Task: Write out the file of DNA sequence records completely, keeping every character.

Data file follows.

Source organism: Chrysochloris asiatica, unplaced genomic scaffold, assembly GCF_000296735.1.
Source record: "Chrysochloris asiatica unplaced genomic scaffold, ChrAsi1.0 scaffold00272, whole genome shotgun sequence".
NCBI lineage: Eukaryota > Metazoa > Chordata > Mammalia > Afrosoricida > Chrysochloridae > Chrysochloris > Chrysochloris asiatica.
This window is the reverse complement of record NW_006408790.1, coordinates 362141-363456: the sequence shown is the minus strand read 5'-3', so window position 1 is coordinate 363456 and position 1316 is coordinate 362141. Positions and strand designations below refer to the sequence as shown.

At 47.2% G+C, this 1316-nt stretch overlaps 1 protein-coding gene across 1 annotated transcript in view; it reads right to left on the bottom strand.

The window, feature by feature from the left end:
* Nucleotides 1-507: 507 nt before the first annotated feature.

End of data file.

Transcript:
Source organism: Chrysochloris asiatica, unplaced genomic scaffold, assembly GCF_000296735.1.
Source record: "Chrysochloris asiatica unplaced genomic scaffold, ChrAsi1.0 scaffold00272, whole genome shotgun sequence".
NCBI lineage: Eukaryota > Metazoa > Chordata > Mammalia > Afrosoricida > Chrysochloridae > Chrysochloris > Chrysochloris asiatica.
This window is the reverse complement of record NW_006408790.1, coordinates 362141-363456: the sequence shown is the minus strand read 5'-3', so window position 1 is coordinate 363456 and position 1316 is coordinate 362141. Positions and strand designations below refer to the sequence as shown.

At 47.2% G+C, this 1316-nt stretch overlaps 1 protein-coding gene across 1 annotated transcript in view; it reads right to left on the bottom strand.

The window, feature by feature from the left end:
* Nucleotides 1-507: 507 nt before the first annotated feature.